In economic terms, a lag often occurs between economic conditions changing and those conditions having an impact on city revenue collections. In general, cities may begin to feel the impacts of changing economic conditions quite early; however, because most fiscal reporting occurs on an annual basis, those impacts tend not to become evident until some point after they have begun. For California cities, the lag attributable to property tax collections can be anywhere from 12 to 24 months because the recessionary effects on housing prices are not as immediate or precipitous compared with other economic activity such as jobs, income or taxable sales. Property tax bills are based on assessments from previous years, so changes in assessed value rarely occur simultaneously with an economic downturn. Sales tax revenues, on the other hand, are more volatile and more immediate in terms of sensitivity to economic changes so the lag is only 60 to 90 days. Because business taxes are generally paid annually based on prior year gross receipts, there is also a lag between the change in the economy and this impact showing up in a city’s budget. The lag is not as applicable for the state. With the state’s heavy reliance on personal income taxes, a downward turn in the economy and income levels could show up fairly quickly and dramatically in state revenues. This means that before cities see the full impacts of a downturn in their revenues, the state is already grappling with fiscal distress and may be considering shifts and cuts to local governments. Fortunately, Proposition 1A, Prop. 22 and other protections we have championed over the years provide cities with strong constitutional protections of our revenues from a state raid.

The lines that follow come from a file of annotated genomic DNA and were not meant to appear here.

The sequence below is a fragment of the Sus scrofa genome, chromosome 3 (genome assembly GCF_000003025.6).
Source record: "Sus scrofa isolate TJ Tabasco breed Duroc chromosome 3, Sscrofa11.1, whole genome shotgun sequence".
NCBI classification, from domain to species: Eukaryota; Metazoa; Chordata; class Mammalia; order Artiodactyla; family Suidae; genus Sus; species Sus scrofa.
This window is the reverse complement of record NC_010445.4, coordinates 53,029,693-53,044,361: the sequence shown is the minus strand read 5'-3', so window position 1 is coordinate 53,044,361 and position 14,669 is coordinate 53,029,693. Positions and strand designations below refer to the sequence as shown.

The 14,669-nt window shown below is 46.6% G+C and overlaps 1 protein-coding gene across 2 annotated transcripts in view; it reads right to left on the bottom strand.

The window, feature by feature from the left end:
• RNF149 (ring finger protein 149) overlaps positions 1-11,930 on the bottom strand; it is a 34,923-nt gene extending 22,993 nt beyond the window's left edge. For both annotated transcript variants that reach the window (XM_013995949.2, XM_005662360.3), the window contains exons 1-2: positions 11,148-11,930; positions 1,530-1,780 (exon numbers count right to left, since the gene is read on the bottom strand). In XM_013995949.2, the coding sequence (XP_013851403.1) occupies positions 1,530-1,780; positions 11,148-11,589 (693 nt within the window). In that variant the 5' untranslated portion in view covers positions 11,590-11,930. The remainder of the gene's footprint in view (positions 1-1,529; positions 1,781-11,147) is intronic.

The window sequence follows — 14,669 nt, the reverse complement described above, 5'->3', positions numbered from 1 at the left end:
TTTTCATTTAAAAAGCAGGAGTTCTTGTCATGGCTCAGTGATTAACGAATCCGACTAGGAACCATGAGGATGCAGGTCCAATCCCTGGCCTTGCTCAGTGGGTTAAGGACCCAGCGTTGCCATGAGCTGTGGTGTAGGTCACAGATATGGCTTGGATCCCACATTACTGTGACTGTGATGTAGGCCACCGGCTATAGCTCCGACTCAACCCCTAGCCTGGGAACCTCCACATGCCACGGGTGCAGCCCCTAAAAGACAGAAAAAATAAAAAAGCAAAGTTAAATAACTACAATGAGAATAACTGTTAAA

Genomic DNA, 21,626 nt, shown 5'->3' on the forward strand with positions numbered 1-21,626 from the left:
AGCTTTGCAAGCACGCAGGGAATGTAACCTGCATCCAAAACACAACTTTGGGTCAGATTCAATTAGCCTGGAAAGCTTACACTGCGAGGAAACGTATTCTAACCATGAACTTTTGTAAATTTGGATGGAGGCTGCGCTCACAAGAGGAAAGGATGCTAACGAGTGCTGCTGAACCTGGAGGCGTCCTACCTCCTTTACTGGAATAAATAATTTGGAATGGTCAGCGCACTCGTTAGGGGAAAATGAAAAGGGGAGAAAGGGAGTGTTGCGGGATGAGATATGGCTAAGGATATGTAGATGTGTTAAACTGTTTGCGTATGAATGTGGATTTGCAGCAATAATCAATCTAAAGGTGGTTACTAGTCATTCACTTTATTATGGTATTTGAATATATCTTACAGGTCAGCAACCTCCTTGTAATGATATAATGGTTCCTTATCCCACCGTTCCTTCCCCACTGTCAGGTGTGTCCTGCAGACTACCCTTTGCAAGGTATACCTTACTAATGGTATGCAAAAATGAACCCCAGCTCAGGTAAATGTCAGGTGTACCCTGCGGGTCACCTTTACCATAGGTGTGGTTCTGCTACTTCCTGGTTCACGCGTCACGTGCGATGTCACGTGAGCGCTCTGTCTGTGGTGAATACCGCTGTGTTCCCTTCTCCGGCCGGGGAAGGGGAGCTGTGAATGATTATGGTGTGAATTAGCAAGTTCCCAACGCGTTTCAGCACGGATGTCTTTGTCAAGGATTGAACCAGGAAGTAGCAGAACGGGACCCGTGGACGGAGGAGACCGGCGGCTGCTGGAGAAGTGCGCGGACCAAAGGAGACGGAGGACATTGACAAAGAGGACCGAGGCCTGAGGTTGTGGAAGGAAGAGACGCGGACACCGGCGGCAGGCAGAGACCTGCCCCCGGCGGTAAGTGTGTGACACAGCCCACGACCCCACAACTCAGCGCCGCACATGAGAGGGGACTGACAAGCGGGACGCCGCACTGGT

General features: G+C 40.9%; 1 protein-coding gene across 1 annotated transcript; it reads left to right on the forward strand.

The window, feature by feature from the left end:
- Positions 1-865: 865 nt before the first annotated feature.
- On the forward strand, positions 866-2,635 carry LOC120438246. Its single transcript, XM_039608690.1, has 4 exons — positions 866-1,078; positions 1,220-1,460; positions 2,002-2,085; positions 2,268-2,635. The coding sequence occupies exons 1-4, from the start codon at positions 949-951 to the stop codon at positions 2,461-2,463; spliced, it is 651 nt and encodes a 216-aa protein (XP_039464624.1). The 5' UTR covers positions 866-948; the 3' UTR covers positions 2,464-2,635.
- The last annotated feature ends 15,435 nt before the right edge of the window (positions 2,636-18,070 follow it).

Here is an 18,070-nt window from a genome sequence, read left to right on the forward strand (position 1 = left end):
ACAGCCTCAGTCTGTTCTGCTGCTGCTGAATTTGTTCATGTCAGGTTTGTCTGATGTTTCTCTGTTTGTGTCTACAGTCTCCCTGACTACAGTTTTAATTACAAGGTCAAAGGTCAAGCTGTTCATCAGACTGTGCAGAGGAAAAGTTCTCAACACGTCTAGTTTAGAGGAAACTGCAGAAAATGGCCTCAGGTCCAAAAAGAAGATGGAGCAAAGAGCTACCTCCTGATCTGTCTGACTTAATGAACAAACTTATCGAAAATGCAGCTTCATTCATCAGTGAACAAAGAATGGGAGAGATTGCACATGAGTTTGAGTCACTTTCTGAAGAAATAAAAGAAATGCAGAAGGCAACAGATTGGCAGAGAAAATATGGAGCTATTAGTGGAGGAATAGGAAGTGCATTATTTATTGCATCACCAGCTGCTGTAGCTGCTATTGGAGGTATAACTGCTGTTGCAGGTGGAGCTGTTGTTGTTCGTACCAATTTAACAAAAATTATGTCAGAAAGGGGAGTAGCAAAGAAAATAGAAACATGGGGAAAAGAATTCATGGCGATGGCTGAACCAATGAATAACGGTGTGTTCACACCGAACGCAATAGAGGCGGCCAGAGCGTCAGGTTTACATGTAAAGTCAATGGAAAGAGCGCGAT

Practical Steps to Take Now

Cities can do three things to help navigate the next downturn. 

First, explore the use of budget forecasting tools or models to understand how different scenarios will impact the city’s long-term fiscal conditions. The City of Stockton’s experience with such a tool provides an instructive model. Like many cities, Stockton (pop. 320,554) formerly budgeted one year at a time and assumed that the next year would look like the previous one. When the Great Recession hit, high-cost decisions made in prosperous times ultimately led to bankruptcy for Stockton and serious cutbacks for other cities throughout California and the nation. 

As part of its adjustment plan, Stockton prepared a 30-year budget forecast to demonstrate financial solvency to the bankruptcy court. The city continues to use a long-term financial plan in its recovery today. This tool has not only been beneficial for the city, but it also helps residents understand how new debt, pay increases, pension costs, revenue changes and inflation will impact the city’s finances — not just this year, but far into the future.

To better comprehend how a recession could affect your city and learn about your options to mitigate the impact of a downturn, look for a forecasting model that relies on a variety of data to examine various potential future scenarios. By looking at key variables such as payroll growth, pension rates, property taxes and sales taxes, cities can customize a forecasting model specific to their community’s unique situation.